Global Product Development is a project-based course that aims to educate students about the process of translating a functional prototype into a commercial, consumer-ready product.
This course will provide a high-level overview of the many important aspects of product commercialization, including design for manufacturing, supply chain and logistics, intellectual property and regulatory certification, and more. Each class meeting will be divided between lecture, often featuring guest lecturers with real-world experience, and project work time.
Global Product Development is open to upper-division undergraduate students, master’s students, and PhD candidates by application only. Enrollment will be limited to 25 students. The course will take place on Tuesdays, 11am-2pm, in the spring semester. It is a 3-unit course and satisfies the Advanced Design requirement for the Berkeley Certificate in Design Innovation.
|Applications due October 31st, 2017.|
|Decisions will be sent November 8th.|
|Enrollment agreement forms due November 15th.|
Students enrolling in this course should already be familiar with a human-centered design process, and should have gone through at least one full iteration of it, whether through a prior design course, a work project, personal project, or other. In this course, students will work through a condensed version of the human-centered design process, while lectures will focus more on the latter stages of design and commercialization of a product.
Part 1: Discover, Define, Develop, and Deliver
This course will start with your design ideas. We will revisit the foundation of these design ideas by capturing the voice of the customer. Then, we will go through the four-phase design process in a Double Diamond Model: discover the problem; define the area of interest; develop potential solutions; deliver the solutions. By the end of this stage, you will have several initial concepts for further exploration.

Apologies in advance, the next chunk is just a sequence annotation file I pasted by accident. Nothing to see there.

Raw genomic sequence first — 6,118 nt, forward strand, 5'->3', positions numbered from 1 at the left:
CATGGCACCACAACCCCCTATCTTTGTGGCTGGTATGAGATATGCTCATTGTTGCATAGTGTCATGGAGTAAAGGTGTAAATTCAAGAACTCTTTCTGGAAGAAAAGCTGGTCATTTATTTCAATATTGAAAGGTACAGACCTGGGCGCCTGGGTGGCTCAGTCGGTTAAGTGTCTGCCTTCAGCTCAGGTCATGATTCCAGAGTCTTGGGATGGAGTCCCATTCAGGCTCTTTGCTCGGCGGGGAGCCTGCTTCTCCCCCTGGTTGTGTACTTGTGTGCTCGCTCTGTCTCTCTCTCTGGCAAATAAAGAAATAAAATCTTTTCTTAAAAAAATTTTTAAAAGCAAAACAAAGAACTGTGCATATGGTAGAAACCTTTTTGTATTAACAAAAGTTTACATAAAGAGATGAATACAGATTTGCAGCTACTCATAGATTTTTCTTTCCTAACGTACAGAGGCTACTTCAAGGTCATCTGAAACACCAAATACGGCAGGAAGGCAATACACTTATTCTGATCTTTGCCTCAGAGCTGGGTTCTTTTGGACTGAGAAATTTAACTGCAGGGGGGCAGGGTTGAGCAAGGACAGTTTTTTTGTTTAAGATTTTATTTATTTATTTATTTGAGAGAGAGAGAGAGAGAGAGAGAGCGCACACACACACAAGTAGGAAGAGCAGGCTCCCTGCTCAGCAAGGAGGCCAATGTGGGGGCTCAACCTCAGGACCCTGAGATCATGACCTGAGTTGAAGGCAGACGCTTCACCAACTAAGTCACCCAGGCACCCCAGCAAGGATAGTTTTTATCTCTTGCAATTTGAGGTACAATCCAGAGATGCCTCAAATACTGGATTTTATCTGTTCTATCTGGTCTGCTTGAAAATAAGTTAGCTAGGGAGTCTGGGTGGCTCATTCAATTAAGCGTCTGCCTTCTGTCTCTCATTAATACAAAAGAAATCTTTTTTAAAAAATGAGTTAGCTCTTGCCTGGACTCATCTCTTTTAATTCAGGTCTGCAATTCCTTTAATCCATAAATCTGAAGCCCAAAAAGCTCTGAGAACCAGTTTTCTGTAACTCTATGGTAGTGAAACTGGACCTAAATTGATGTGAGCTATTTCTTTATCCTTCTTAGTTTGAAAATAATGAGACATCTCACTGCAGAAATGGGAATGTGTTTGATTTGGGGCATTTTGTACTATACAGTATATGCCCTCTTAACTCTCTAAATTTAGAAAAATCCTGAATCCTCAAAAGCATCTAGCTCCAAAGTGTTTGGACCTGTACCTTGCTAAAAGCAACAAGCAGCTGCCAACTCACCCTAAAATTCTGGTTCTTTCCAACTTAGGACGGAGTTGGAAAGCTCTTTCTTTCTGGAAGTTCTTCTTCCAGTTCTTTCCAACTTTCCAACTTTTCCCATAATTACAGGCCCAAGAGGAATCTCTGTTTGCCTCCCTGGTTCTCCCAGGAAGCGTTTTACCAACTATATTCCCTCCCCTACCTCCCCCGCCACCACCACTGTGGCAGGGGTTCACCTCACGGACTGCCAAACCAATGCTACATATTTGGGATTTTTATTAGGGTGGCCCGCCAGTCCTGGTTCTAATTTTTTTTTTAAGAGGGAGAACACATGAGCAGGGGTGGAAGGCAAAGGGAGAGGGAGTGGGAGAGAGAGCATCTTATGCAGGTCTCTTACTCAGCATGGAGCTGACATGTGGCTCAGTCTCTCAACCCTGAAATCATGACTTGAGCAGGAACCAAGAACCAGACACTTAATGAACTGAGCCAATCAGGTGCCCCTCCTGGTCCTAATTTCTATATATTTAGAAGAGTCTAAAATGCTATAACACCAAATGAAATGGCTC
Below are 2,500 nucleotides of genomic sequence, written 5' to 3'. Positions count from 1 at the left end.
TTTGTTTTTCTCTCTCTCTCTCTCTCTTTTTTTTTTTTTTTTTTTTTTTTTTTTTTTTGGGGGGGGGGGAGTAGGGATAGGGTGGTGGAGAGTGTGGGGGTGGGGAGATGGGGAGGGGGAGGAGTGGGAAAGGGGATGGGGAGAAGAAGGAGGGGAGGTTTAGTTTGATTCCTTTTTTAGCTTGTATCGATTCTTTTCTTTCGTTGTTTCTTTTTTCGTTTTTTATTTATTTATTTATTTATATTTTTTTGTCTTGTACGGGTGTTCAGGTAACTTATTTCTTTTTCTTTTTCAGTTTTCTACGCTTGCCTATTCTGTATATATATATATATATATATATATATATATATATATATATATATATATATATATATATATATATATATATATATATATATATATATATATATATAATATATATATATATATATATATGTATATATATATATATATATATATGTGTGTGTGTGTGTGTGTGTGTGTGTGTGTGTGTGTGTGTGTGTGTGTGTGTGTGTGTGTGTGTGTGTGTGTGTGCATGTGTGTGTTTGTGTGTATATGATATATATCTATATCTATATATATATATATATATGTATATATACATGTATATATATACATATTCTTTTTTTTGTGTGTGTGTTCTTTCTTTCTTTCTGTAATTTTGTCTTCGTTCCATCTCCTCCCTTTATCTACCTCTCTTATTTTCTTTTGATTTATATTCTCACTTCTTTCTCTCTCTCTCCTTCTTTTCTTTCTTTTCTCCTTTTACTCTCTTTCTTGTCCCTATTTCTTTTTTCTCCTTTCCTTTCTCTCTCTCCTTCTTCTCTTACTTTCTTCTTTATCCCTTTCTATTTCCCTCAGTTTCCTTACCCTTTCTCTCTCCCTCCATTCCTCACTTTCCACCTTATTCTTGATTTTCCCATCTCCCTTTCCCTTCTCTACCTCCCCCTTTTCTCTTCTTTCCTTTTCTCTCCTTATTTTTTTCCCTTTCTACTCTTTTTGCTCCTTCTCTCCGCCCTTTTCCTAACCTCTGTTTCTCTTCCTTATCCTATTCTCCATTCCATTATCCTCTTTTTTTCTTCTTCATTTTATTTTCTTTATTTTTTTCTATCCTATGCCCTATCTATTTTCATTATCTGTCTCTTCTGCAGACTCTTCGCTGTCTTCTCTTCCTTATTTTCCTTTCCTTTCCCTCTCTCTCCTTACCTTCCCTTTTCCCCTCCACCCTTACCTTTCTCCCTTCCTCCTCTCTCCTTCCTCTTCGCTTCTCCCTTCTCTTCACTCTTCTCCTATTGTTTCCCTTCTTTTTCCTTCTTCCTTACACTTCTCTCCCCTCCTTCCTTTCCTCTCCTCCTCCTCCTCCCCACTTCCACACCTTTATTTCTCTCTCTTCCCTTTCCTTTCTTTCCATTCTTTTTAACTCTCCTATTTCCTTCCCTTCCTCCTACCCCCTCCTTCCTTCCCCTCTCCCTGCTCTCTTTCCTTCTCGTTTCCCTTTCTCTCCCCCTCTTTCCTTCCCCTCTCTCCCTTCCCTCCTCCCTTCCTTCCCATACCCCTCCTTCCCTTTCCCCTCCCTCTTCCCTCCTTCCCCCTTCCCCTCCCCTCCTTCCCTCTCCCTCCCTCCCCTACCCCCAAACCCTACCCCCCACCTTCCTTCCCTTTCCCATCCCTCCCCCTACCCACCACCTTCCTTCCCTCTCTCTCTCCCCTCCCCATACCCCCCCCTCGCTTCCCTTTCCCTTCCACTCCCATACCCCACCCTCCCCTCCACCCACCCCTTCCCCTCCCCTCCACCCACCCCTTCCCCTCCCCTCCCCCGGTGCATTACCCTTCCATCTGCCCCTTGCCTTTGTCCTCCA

Part 2: Iterative Design
The choice of a particular product concept requires objective methods of comparing the alternatives and narrowing them down to few concepts. During the concept refinement process, you will learn some structured design methodology, e.g., Design for Manufacturing (DFM), Design for Assembly (DFA), and Design for Sustainability (DFS). Your design concepts and prototypes are expected to be improved from iteration to iteration by collecting feedback from users and your peers. By the end of this stage, you will select the best concept for product launch preparation.
Part 3: New Product Launch
You will explore the boundary between product design and manufacturing. You will discover the concept of flexibility, how to quantify it, and when to consider mass customization. A field trip to Hong Kong and China will provide you with a closer look at the supply chain capabilities of the greater China region. In order to prepare for the product launch, you will also learn about supply chain management, logistics management and product lifecycle management, and how to compose a business plan and financial plan for a new product. Finally, your product will be presented and demonstrated at the end-of-semester Jacobs Institute Design Showcase.
The course includes a field trip to Hong Kong and China during spring break 2018 (March 25th to 31st). Visits will include:
|Costs paid by|
|Round trip airfare, San Francisco – Hong Kong & China||Jacobs Institute|
|Transit within Asia (trains, buses)||Jacobs Institute|
|Meals||Jacobs Institute will provide one meal per day. Students are responsible for all other meals.|
|Passport and visas||Students|
|Transit from Berkeley to SFO airport||Students (accessible by BART)|
If any of these costs present extreme hardship, please request a meeting with Emily Rice, Director of Programs and Operations for the Institute, and we can explore options for support.
Please contact Roland Saekow at email@example.com.